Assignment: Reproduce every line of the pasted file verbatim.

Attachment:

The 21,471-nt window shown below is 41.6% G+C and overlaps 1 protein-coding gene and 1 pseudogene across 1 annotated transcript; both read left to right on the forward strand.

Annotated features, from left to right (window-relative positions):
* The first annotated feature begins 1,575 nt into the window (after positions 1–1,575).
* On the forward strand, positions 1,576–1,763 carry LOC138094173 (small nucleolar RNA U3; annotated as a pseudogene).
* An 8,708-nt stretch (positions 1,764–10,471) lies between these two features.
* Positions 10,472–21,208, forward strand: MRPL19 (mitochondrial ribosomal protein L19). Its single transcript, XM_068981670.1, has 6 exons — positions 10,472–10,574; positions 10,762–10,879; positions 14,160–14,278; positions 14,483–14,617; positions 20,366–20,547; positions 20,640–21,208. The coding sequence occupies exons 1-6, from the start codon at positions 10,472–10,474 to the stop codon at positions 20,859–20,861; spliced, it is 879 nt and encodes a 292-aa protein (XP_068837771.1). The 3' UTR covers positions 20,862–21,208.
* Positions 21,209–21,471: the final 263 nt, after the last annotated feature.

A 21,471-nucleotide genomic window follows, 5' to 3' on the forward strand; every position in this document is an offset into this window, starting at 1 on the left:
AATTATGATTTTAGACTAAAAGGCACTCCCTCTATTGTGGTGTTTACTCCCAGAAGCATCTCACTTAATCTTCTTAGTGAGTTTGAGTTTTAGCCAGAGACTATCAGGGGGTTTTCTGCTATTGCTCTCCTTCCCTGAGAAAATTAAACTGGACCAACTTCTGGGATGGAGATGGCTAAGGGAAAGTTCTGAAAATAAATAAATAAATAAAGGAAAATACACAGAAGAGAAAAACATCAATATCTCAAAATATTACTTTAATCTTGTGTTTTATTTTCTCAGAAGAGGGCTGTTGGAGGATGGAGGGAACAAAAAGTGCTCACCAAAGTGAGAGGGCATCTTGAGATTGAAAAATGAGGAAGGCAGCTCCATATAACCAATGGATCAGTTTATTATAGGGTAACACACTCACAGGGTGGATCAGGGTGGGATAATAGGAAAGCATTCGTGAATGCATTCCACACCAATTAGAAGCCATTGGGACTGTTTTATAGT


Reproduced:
The 21,471-nt window shown below is 41.6% G+C and overlaps 1 protein-coding gene and 1 pseudogene across 1 annotated transcript; both read left to right on the forward strand.

Annotated features, from left to right (window-relative positions):
* The first annotated feature begins 1,575 nt into the window (after positions 1–1,575).
* On the forward strand, positions 1,576–1,763 carry LOC138094173 (small nucleolar RNA U3; annotated as a pseudogene).
* An 8,708-nt stretch (positions 1,764–10,471) lies between these two features.
* Positions 10,472–21,208, forward strand: MRPL19 (mitochondrial ribosomal protein L19). Its single transcript, XM_068981670.1, has 6 exons — positions 10,472–10,574; positions 10,762–10,879; positions 14,160–14,278; positions 14,483–14,617; positions 20,366–20,547; positions 20,640–21,208. The coding sequence occupies exons 1-6, from the start codon at positions 10,472–10,474 to the stop codon at positions 20,859–20,861; spliced, it is 879 nt and encodes a 292-aa protein (XP_068837771.1). The 3' UTR covers positions 20,862–21,208.
* Positions 21,209–21,471: the final 263 nt, after the last annotated feature.

A 21,471-nucleotide genomic window follows, 5' to 3' on the forward strand; every position in this document is an offset into this window, starting at 1 on the left:
AATTATGATTTTAGACTAAAAGGCACTCCCTCTATTGTGGTGTTTACTCCCAGAAGCATCTCACTTAATCTTCTTAGTGAGTTTGAGTTTTAGCCAGAGACTATCAGGGGGTTTTCTGCTATTGCTCTCCTTCCCTGAGAAAATTAAACTGGACCAACTTCTGGGATGGAGATGGCTAAGGGAAAGTTCTGAAAATAAATAAATAAATAAAGGAAAATACACAGAAGAGAAAAACATCAATATCTCAAAATATTACTTTAATCTTGTGTTTTATTTTCTCAGAAGAGGGCTGTTGGAGGATGGAGGGAACAAAAAGTGCTCACCAAAGTGAGAGGGCATCTTGAGATTGAAAAATGAGGAAGGCAGCTCCATATAACCAATGGATCAGTTTATTATAGGGTAACACACTCACAGGGTGGATCAGGGTGGGATAATAGGAAAGCATTCGTGAATGCATTCCACACCAATTAGAAGCCATTGGGACTGTTTTATAGT